More than 110 people have been injured as Palestinians re-entered the Al Aqsa Mosque in Jerusalem's Old City for the first time in over two weeks.
Israeli authorities had removed all of the contentious security measures including metal detectors and barriers imposed over the last fortnight and given the go-ahead for worshippers to return.
But Bab Hutta, one of the gates, remained closed.
As Palestinians surged forward to enter the site, Israeli security forces fired tear gas and stun grenades.
The restrictions had been put in place following a shootout which left three Palestinians and two Israeli guards dead on July 14.
Palestinians had protested against the measures while Muslim leaders called for a serious of demonstrations which led to an escalation of tension with Israel's security forces.
Nine Palestinians were killed in the clashes, more than 500 others were injured and dozens of people were arrested.
Raed Saleh, a resident of occupied East Jerusalem, told the Al Jazeera that re-entering the compound on their own conditions was a still victory for Palestinians.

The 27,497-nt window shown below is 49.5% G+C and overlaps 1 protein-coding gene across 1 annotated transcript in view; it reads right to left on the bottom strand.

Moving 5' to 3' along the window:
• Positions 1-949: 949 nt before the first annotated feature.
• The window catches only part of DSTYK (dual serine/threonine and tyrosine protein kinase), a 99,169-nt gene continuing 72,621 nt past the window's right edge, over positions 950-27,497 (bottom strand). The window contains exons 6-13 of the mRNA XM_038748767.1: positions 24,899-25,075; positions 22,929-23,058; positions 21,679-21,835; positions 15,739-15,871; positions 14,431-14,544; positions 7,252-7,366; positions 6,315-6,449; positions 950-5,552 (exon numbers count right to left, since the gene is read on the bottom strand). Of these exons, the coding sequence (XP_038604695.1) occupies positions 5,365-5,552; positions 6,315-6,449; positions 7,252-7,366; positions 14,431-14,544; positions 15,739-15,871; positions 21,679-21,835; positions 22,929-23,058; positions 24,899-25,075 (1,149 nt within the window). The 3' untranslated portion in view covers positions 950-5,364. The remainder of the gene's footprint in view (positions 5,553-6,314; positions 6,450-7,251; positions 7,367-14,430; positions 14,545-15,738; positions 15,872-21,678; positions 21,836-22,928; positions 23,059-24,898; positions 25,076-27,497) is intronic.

"We never saw this kind of win for our people," Saleh said. "People are coming from everywhere just to support us in this occasion."
"The Israeli government will now understand that Palestinians from Jerusalem will not accept everything they [Israelis] will tell them. We control ourselves. No one is controlling us," he added.
Muslim religious leaders and Palestinian Authority President Mahmoud Abbas are calling for prayers to fully resume at the compound.
"We call on Imams to close all mosques in Jerusalem Friday in order for all worshippers to say Friday prayers in Al-Aqsa Mosque only," said Abdel-Azeem Salhab, the head of the body which oversees the city's Muslim holy sites.
The Arab League said Israel's removal of new security measures wasn't effective in solving the long term crisis between Israel and Palestine.
"Israel's withdrawal from its provocative and illegal actions solves the crisis they themselves created," Ahmed Aboul Gheit, the Arab League secretary-general, said at an emergency meeting of Arab foreign ministers.
"Dealing with Islamic sanctities with such imprudence poses a real threat of igniting a religious war because no Muslim in the world accepts tarnishing al-Aqsa or its closure in the face of the worshippers or placing it under Israeli control," Gheit said.